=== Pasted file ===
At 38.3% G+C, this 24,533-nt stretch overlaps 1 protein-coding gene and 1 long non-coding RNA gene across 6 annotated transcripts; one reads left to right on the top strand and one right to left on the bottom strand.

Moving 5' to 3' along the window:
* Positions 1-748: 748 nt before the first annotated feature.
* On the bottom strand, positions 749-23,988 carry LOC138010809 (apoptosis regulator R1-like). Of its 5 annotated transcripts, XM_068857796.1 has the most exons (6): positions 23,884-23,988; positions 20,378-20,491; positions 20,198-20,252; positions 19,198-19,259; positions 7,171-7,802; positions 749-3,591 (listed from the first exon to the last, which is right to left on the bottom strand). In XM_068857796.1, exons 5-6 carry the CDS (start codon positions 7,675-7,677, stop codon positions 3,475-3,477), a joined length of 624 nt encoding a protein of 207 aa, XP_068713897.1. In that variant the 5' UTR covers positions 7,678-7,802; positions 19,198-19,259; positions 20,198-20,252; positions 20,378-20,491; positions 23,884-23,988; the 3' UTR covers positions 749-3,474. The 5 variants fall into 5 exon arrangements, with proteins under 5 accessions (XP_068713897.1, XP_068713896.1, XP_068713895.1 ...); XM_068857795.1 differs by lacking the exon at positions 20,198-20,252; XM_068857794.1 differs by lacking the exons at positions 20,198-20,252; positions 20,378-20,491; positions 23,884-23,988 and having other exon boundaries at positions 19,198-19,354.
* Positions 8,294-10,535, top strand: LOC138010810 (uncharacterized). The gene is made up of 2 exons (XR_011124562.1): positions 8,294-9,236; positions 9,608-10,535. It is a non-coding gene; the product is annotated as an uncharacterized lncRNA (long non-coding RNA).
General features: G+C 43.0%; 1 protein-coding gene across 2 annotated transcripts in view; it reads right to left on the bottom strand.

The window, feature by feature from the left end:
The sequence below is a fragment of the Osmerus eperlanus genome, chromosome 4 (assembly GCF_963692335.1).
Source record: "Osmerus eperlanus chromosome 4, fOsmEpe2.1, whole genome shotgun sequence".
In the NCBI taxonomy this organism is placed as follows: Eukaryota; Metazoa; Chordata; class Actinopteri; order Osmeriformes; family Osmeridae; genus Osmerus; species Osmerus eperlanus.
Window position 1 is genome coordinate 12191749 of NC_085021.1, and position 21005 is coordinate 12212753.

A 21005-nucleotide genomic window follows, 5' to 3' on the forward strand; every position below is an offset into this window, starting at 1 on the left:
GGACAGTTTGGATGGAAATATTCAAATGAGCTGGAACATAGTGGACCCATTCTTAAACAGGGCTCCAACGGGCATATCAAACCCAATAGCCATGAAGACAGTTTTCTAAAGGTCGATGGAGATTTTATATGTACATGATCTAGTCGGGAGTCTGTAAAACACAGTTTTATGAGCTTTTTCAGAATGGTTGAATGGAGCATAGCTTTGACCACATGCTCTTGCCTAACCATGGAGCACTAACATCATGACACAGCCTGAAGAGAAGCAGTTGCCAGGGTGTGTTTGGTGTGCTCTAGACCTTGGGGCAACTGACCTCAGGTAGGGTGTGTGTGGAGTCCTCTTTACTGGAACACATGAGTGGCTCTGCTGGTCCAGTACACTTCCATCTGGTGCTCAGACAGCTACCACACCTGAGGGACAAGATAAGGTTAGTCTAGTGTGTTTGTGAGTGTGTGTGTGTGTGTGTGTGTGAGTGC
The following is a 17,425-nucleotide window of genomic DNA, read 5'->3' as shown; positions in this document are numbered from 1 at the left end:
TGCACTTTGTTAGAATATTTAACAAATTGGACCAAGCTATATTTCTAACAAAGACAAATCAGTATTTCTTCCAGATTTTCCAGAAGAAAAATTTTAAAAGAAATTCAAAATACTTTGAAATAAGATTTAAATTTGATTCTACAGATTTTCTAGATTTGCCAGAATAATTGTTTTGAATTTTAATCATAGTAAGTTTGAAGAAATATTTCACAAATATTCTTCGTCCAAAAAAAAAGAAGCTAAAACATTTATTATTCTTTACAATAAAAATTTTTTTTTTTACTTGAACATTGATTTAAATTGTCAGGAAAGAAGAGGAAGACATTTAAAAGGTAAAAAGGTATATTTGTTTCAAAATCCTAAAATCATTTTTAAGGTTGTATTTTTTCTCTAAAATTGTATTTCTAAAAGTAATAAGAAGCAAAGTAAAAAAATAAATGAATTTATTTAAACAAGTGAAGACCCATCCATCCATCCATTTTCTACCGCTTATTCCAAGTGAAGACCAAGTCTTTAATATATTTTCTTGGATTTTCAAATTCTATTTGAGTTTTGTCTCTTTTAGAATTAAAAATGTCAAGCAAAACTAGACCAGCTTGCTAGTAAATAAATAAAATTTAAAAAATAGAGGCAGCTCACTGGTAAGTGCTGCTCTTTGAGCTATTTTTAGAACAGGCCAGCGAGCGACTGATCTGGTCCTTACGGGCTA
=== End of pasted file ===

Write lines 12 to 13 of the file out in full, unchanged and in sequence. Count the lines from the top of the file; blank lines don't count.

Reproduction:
A 21005-nucleotide genomic window follows, 5' to 3' on the forward strand; every position below is an offset into this window, starting at 1 on the left:
GGACAGTTTGGATGGAAATATTCAAATGAGCTGGAACATAGTGGACCCATTCTTAAACAGGGCTCCAACGGGCATATCAAACCCAATAGCCATGAAGACAGTTTTCTAAAGGTCGATGGAGATTTTATATGTACATGATCTAGTCGGGAGTCTGTAAAACACAGTTTTATGAGCTTTTTCAGAATGGTTGAATGGAGCATAGCTTTGACCACATGCTCTTGCCTAACCATGGAGCACTAACATCATGACACAGCCTGAAGAGAAGCAGTTGCCAGGGTGTGTTTGGTGTGCTCTAGACCTTGGGGCAACTGACCTCAGGTAGGGTGTGTGTGGAGTCCTCTTTACTGGAACACATGAGTGGCTCTGCTGGTCCAGTACACTTCCATCTGGTGCTCAGACAGCTACCACACCTGAGGGACAAGATAAGGTTAGTCTAGTGTGTTTGTGAGTGTGTGTGTGTGTGTGTGTGTGAGTGC